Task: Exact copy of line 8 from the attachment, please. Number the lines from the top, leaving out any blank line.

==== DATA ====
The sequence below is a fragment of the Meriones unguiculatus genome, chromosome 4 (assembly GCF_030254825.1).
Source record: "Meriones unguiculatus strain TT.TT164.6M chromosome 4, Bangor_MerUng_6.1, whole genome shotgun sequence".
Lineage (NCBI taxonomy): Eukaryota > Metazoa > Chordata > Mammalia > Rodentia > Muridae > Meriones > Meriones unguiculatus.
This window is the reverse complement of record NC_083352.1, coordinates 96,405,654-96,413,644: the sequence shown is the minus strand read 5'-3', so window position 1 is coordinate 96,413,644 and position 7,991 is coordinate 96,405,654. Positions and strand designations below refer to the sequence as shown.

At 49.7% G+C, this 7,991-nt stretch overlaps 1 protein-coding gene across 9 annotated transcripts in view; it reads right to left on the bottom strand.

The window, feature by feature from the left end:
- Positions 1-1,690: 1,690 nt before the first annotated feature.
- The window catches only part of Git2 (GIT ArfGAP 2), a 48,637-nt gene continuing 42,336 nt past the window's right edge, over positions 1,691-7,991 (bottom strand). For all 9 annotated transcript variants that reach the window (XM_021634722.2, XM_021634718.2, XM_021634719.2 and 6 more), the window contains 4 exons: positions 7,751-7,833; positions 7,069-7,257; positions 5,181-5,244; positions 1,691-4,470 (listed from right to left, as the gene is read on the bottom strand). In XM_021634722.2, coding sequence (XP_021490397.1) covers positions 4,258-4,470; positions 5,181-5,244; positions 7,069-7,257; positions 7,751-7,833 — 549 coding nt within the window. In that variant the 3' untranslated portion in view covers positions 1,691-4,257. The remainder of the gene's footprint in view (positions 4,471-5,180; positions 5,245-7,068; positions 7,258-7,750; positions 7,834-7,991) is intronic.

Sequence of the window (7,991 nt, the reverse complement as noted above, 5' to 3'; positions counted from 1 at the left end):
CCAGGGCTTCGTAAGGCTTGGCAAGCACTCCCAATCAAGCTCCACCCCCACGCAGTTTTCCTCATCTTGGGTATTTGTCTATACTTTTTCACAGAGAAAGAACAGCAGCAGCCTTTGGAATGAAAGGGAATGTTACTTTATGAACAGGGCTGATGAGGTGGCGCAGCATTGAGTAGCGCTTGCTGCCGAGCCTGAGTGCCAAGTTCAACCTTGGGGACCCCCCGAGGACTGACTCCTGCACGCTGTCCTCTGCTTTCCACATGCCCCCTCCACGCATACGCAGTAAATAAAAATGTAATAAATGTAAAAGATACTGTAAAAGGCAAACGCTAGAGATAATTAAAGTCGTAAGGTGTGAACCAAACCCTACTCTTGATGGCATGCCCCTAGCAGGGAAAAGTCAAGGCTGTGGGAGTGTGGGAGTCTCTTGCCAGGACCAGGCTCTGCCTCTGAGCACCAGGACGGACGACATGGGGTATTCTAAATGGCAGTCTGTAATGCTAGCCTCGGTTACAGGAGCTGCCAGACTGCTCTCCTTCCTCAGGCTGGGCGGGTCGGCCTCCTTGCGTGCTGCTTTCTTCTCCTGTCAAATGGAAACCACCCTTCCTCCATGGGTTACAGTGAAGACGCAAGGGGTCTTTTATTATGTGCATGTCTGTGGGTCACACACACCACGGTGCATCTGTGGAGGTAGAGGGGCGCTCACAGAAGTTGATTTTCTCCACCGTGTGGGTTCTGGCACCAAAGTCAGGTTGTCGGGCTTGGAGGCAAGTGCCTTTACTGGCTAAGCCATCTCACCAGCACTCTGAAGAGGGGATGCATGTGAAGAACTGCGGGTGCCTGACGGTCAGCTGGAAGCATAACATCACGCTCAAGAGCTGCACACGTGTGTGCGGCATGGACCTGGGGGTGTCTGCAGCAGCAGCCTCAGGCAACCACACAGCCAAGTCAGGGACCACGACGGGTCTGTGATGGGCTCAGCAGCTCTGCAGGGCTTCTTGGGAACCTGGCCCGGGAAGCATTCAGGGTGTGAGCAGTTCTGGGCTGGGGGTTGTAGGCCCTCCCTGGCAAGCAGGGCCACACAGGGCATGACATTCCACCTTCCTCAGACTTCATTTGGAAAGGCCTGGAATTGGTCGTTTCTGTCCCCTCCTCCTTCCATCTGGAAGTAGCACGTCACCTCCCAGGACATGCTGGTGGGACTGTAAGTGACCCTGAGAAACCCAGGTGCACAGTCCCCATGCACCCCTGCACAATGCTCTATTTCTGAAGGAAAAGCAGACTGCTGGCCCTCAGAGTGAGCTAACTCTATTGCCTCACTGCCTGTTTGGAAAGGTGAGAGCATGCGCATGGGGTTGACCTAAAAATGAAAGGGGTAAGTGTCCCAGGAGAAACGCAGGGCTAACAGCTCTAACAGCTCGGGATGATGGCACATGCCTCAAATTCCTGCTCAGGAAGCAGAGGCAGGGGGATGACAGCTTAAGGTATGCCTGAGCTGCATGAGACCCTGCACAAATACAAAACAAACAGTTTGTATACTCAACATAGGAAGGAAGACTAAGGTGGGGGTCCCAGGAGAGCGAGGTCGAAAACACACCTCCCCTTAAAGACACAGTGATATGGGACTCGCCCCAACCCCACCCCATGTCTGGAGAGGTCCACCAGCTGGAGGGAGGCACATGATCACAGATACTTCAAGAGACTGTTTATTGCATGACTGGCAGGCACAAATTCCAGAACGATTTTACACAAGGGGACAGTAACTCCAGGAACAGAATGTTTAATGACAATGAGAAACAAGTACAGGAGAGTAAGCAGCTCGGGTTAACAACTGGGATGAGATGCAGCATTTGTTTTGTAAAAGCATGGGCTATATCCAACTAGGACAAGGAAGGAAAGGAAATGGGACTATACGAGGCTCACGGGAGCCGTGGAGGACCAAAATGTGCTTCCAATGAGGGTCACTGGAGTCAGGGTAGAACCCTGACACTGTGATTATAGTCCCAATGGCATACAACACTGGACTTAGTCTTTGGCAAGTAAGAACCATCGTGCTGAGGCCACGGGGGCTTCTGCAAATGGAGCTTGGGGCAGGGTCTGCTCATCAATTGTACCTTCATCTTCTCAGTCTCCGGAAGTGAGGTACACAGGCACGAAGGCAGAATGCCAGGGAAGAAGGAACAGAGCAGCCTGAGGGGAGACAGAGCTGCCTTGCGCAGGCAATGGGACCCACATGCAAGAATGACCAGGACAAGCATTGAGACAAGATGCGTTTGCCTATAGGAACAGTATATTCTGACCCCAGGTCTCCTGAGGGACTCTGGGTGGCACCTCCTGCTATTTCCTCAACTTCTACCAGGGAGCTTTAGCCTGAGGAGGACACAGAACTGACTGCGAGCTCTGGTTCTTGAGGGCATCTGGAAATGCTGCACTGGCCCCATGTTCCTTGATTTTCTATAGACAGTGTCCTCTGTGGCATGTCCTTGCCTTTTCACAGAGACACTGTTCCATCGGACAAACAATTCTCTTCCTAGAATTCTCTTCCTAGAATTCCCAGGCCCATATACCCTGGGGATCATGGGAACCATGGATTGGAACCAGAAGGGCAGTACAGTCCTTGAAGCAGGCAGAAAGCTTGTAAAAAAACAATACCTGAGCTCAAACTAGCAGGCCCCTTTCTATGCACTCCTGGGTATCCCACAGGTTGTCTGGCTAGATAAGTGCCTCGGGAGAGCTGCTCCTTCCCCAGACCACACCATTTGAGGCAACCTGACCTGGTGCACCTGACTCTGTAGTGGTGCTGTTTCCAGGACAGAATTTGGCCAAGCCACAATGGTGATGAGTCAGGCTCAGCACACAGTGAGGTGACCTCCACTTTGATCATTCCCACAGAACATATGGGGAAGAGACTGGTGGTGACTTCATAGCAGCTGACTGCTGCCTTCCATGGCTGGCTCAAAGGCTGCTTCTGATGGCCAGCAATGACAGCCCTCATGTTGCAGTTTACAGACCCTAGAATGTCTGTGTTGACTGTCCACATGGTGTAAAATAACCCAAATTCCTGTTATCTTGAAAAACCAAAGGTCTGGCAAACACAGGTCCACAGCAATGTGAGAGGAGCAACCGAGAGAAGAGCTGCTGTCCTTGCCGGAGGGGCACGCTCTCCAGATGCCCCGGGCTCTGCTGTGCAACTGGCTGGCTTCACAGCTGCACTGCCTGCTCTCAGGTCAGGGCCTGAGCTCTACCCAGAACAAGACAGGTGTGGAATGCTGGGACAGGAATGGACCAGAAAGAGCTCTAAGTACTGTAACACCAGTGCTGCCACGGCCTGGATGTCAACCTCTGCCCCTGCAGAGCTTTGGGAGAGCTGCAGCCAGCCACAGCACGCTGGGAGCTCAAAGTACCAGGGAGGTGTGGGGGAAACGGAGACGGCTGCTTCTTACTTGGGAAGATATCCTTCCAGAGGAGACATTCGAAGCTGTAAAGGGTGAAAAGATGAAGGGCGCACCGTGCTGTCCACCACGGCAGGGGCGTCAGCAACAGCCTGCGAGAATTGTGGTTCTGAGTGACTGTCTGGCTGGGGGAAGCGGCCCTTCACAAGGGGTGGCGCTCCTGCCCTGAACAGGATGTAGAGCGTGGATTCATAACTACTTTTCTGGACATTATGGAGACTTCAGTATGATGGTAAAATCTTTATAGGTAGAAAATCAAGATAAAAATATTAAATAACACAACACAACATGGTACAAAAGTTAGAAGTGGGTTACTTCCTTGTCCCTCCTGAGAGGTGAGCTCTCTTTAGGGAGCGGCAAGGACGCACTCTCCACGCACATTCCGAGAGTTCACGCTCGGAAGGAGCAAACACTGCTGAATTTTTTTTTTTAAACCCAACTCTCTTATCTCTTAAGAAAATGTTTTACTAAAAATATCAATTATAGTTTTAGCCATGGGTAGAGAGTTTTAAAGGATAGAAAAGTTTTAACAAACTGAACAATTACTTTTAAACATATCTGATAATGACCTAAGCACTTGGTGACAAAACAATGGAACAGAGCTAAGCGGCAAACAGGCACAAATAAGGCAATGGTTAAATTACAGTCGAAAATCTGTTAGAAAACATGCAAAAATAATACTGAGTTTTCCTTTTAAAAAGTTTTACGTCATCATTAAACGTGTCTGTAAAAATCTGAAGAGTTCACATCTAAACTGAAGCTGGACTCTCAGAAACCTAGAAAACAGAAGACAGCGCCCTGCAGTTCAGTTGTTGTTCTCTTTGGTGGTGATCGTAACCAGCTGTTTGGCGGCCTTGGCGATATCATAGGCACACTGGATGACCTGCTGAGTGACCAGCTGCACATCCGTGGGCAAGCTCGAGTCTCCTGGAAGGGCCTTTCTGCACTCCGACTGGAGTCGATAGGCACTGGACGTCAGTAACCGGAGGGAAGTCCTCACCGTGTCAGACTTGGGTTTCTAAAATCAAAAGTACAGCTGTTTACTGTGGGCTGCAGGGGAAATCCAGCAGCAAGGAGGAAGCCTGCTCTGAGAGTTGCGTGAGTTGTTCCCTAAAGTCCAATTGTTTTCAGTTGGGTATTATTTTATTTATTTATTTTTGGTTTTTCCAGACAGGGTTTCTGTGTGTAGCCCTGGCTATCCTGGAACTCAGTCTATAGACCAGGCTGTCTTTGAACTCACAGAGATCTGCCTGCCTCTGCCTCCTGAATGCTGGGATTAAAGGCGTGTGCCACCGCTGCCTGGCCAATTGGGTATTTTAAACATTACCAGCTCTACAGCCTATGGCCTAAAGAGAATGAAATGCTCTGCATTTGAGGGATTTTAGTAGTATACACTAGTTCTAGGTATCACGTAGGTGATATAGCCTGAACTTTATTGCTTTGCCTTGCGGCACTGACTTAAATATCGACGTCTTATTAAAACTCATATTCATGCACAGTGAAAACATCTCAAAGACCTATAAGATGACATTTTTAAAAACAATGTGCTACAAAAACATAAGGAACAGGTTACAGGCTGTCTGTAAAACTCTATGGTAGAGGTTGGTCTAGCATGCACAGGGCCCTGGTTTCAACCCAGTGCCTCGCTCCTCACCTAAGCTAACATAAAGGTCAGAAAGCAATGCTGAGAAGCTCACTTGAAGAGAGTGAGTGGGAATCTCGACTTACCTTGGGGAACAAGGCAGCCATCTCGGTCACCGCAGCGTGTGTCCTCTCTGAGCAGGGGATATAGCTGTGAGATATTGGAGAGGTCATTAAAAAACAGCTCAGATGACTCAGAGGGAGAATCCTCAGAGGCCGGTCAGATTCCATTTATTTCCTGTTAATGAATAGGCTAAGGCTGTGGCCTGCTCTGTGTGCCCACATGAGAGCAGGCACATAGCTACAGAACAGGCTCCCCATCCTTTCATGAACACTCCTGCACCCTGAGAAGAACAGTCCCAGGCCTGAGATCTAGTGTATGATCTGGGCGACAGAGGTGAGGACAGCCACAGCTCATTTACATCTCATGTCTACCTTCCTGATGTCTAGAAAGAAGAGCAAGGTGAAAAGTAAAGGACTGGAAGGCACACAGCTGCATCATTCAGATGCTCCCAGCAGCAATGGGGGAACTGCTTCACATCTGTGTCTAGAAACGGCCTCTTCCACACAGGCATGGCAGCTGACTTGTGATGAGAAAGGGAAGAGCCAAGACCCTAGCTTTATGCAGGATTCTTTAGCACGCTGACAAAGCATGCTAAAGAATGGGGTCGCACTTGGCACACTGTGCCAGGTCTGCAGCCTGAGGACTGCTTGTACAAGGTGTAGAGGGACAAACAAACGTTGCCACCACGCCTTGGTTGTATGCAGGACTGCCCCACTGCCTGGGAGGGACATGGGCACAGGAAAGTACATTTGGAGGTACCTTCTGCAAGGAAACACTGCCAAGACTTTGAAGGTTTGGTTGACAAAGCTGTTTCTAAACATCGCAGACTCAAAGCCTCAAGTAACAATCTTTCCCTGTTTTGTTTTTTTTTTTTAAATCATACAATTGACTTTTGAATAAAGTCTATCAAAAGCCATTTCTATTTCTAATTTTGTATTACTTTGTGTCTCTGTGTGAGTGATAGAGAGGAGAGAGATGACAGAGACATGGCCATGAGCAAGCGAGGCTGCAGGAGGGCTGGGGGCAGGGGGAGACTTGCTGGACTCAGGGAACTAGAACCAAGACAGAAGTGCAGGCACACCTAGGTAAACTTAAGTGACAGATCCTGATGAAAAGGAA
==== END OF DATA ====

- The window catches only part of Git2 (GIT ArfGAP 2), a 48,637-nt gene continuing 42,336 nt past the window's right edge, over positions 1,691-7,991 (bottom strand). For all 9 annotated transcript variants that reach the window (XM_021634722.2, XM_021634718.2, XM_021634719.2 and 6 more), the window contains 4 exons: positions 7,751-7,833; positions 7,069-7,257; positions 5,181-5,244; positions 1,691-4,470 (listed from right to left, as the gene is read on the bottom strand). In XM_021634722.2, coding sequence (XP_021490397.1) covers positions 4,258-4,470; positions 5,181-5,244; positions 7,069-7,257; positions 7,751-7,833 — 549 coding nt within the window. In that variant the 3' untranslated portion in view covers positions 1,691-4,257. The remainder of the gene's footprint in view (positions 4,471-5,180; positions 5,245-7,068; positions 7,258-7,750; positions 7,834-7,991) is intronic.